Art worldings are one thing, Hollywood another.
Al Pacino’s moving wall sculpture in “The Devil’s Advocate” (1997)—
“After the film’s initial release, sculptor Frederick Hart sued Warner Bros.
claiming that a large sculpture prominently featured in the film
(on the wall of Al Pacino’s penthouse apartment) is an unauthorized copy
of his work ‘Ex Nihilo,’ displayed at the entrance of Washington’s Episcopal
National Cathedral.” — IMDb
Tuesday, March 11, 2014
Plato, Republic , Book II, Paul Shorey translation at Perseus—
“Consider,” [382a] said I; “would a god wish to deceive, or lie, by presenting in either word or action what is only appearance?” “I don’t know,” said he. “Don’t you know,” said I, “that the veritable lie, if the expression is permissible, is a thing that all gods and men abhor?” “What do you mean?” he said. “This,” said I, “that falsehood in the most vital part of themselves, and about their most vital concerns, is something that no one willingly accepts, but it is there above all that everyone fears it.” “I don’t understand yet either.” “That is because you suspect me of some grand meaning,” [382b] I said; “but what I mean is, that deception in the soul about realities, to have been deceived and to be blindly ignorant and to have and hold the falsehood there, is what all men would least of all accept, and it is in that case that they loathe it most of all.” “Quite so,” he said.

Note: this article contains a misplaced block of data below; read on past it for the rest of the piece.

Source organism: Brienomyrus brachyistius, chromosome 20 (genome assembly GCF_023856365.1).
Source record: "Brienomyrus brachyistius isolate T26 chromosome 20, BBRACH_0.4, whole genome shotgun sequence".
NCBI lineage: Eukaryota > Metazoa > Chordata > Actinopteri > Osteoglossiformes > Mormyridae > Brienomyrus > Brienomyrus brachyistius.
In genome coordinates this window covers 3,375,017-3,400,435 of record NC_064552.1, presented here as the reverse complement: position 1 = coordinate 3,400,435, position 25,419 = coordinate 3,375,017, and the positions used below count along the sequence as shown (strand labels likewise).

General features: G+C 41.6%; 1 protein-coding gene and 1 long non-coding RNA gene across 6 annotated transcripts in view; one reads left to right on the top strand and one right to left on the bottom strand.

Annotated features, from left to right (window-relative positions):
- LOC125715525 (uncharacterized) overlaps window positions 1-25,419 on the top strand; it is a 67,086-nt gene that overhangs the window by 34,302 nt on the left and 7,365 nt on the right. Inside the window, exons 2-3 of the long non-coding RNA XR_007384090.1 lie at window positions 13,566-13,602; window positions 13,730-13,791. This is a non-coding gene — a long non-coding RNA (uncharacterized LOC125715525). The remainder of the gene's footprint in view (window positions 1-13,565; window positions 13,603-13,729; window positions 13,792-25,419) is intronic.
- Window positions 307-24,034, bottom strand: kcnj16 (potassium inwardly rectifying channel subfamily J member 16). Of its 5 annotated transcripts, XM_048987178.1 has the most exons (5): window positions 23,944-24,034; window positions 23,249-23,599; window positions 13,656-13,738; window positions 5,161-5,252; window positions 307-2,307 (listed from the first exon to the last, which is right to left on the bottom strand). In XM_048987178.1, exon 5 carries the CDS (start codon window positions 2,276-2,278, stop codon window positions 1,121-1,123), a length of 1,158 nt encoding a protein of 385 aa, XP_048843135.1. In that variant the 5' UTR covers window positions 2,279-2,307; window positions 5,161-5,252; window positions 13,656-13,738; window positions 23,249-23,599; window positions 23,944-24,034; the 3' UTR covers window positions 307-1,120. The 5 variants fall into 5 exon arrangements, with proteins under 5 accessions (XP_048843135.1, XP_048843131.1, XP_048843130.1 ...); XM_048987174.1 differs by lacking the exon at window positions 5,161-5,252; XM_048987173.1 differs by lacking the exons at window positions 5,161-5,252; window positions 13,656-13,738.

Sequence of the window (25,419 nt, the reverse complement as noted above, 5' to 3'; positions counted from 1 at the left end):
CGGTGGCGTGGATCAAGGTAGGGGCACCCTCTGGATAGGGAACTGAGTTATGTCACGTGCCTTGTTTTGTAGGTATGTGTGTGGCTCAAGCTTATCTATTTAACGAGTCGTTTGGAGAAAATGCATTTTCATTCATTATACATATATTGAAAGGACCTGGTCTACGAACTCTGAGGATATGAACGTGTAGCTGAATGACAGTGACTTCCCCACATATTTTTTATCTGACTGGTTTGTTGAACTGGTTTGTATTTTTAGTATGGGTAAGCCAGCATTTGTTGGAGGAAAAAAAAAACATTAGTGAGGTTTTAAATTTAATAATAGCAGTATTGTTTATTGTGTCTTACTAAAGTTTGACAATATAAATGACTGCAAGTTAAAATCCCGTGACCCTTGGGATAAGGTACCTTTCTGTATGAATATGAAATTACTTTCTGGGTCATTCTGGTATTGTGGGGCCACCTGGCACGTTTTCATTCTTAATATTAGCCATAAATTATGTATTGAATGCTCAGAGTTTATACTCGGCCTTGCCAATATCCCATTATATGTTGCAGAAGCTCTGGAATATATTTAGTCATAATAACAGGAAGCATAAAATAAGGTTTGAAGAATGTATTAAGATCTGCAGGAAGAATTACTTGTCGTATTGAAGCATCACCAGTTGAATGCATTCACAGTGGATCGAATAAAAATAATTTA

Related material —
A meditation from the Feast of St. Francis, 2012 —
The New Criterion on the death of Hilton Kramer —
"… this notion of ‘depth’ is an elusive one
even for a mathematician who can recognize it…."
— G. H. Hardy, A Mathematician's Apology
Part I: An Inch Deep
Part II: An Inch Wide
See a search for "square inch space" in this journal.
See also recent posts with the tag depth.
Monday, March 10, 2014
From an obituary for a Kennedy advisor
who reportedly died at 94 on February 23, 2014*—
“He favored withdrawing rural civilians
into what he called ‘strategic hamlets’
and spraying defoliants to cut off
the enemy’s food supply.”
The phrase would, of course, be more accurately
applied to God.
* The date of the ‘God’s Architecture’ sermon
at Princeton discussed in this afternoon’s post.
“I wonder what God sees when God looks at our church.
Bear with me here because I’d like to do a little architectural
redesign. I look up at our sanctuary ceiling and I see buttons.
In those large round lights, I see buttons. I wonder what would
happen if we unbutton the ceiling, Then I wonder if we were to